Solid Fuel Stove Installation & Maintenance

If you are thinking of getting a stove/heater or want an existing appliance checked or sorted then contact me.

I can provide competitive estimates for stoves and chimney liners. I am a HETAS registered installer for dry stoves, i.e. those are not connected to the water system and that do not have a back-boiler.

You may want your exisiting appliance re-connected safely or the flue re-lined; in either case please do not hesitate to contact me.

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I will always look to use the best quality materials available, cheap as chips equipment doesn't stand the test of time, it's false economy in my opinion. I would always recommend the highest quality liner you can get as not only do these have better corrosion resistance, but also a much longer warranty period.

 

The difference between the grades of stainless steel used in flexible chimney liners is primarily corrossion resistance. 316 is less resistant to sulphuric acid than 904 steel; given that flexible chimney liners are composed of two thin layers of steel - one corrugated on the outside and one flat spiral on the inside - with a combined thickness of 0.5mm or less!

 

Core Principle

A chimney operates on the principle of having a natural up draught. One factor in creating the up draught is maintaining a warm flue gas temperature, of between 150°C and 450°C. Burning wood or multi fuel slowly with insufficient air supply, particularly on stoves or closed appliances must be avoided. Low flue gas temperatures will cause condensation and greatly increases the risk of producing excessive tar and corrosive soot deposits. This is a common problem, particularly when burning wet wood or coal and should be avoided. If soot and condensate deposits are allowed to accumulate in a flue, the deposits can ignite causing a chimney fire. These deposits can also be very corrosive and if they are not regularly removed can cause corrosion of the metal parts of both the chimney and the appliance.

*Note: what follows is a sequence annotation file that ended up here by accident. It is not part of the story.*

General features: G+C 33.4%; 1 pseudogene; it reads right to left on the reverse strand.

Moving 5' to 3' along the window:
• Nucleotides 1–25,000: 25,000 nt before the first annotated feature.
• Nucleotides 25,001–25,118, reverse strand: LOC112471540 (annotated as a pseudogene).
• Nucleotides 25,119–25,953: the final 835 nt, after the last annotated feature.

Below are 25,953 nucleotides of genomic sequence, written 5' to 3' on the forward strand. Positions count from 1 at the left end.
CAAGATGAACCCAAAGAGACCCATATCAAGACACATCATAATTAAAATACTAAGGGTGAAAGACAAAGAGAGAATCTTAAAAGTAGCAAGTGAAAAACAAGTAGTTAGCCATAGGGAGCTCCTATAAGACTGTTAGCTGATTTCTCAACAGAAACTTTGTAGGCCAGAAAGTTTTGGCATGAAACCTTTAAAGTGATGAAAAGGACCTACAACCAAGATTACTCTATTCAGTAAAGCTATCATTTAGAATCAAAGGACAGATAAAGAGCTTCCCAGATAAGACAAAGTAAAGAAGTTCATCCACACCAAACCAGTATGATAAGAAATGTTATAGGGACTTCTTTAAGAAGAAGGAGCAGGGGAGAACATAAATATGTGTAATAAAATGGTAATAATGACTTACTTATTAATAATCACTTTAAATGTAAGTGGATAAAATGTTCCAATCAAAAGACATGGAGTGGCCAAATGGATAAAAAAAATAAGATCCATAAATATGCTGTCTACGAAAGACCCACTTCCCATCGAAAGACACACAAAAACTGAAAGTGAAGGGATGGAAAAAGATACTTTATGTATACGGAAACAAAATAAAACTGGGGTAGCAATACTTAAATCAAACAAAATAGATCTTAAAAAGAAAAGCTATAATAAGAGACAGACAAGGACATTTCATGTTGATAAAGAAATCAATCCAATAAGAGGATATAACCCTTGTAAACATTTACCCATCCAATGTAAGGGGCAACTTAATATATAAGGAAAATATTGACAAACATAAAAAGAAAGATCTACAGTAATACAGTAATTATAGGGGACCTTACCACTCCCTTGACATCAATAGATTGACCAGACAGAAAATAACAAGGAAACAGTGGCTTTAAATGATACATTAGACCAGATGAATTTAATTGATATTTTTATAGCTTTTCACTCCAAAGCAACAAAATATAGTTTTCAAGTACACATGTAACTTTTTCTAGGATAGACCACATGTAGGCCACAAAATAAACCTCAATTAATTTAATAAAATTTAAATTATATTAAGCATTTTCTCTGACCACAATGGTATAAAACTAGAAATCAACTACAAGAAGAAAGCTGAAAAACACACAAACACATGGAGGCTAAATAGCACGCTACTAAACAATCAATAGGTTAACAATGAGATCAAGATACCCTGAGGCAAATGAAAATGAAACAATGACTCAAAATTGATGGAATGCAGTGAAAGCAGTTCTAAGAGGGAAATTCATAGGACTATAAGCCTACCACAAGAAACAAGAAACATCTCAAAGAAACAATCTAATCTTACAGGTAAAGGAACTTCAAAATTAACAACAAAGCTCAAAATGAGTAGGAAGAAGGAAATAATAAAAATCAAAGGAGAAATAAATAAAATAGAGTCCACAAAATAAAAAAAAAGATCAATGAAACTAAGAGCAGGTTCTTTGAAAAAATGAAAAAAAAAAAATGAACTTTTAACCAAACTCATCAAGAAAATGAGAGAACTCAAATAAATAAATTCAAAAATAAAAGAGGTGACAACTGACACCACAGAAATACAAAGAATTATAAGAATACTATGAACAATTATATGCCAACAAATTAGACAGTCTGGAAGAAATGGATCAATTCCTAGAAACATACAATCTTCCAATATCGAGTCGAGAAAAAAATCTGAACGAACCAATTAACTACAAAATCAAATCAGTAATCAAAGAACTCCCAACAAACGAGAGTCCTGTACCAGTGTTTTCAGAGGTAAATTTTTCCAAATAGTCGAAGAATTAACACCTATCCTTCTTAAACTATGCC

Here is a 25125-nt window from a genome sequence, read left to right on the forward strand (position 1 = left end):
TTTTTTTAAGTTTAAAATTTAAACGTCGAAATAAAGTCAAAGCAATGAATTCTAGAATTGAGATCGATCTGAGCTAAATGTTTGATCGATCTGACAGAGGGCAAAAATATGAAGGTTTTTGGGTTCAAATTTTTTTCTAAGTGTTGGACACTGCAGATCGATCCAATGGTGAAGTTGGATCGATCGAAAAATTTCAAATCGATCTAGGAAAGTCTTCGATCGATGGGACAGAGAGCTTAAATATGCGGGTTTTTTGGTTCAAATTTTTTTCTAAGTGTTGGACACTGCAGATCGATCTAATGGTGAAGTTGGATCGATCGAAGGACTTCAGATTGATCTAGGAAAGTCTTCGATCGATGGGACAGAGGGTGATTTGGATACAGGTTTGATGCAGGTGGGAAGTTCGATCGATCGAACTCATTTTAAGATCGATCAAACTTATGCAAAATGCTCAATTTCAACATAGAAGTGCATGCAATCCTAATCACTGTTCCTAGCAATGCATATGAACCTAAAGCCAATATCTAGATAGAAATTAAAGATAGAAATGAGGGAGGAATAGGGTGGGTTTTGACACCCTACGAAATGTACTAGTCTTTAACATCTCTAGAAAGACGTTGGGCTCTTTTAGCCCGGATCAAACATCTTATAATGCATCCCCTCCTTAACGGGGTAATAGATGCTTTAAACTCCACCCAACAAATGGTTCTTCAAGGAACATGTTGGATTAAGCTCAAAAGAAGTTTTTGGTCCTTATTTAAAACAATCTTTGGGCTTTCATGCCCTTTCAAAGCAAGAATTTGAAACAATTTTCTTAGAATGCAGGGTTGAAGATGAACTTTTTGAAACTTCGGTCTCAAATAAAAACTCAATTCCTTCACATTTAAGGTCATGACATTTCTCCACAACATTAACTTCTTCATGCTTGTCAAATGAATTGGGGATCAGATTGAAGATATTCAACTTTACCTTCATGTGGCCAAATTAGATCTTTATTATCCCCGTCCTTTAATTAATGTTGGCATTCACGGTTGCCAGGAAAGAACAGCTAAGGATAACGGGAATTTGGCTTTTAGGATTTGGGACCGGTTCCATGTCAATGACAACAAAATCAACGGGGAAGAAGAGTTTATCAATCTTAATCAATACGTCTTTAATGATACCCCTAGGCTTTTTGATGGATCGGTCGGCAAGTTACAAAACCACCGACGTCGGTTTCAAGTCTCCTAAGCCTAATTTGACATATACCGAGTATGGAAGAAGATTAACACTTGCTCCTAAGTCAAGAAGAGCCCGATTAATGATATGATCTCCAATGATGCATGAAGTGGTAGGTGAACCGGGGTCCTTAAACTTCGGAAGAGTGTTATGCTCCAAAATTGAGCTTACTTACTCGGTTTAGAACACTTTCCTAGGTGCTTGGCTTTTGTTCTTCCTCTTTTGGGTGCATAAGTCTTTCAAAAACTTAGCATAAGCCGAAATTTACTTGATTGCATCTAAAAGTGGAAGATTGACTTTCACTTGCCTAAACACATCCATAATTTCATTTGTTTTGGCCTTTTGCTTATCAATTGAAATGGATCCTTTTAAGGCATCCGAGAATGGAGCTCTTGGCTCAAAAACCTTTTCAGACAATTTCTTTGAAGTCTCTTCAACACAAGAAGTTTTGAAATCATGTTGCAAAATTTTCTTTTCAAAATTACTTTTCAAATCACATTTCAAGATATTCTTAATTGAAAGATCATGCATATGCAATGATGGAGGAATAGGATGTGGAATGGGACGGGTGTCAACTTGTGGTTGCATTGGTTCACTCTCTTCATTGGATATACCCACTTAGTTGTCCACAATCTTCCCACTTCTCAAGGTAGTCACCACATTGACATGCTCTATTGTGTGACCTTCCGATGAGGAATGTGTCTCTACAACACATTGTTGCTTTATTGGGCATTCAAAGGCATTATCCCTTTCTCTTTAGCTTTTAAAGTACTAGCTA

Key Factors

Warmth - If a chimney stays warm throughout it's length then it stays dry, if the flue gasses drop below 100ºC then condensation will occur and with it residues. If the flue is lined with soot, then this condensation will cause an acidic environment. The best way to keep a flue warm is to insulate it and...

Watertightness - If rain runs down the inside of a nice warm flue, then it will quickly evaporate; however, if the flue gasses cool below 100ºC then the rain will cool the flue further and run further and further down the flue, cooling it as it goes; again leading to the creation of an acidic environment! This also applies to the outside of the liner, which will probably be in a used chimney flue of some sort, even if the chimney has been thoroughly swept there will still be some rediue on the walls of the chimney. If condensation and water are allowed into this space it will adhere to the outside of the liner corroding it from the outside (beware of liners that do not have the same grade steel on the outside skin as the inner skin).

Class 1 Stainless Steel Flexible Liners

 

Rigid Twin-Wall Insulated systems

 

A factory-fabricated, insulated ,stainless-steel  systems that can be used where no chimney exists.

 

 

 

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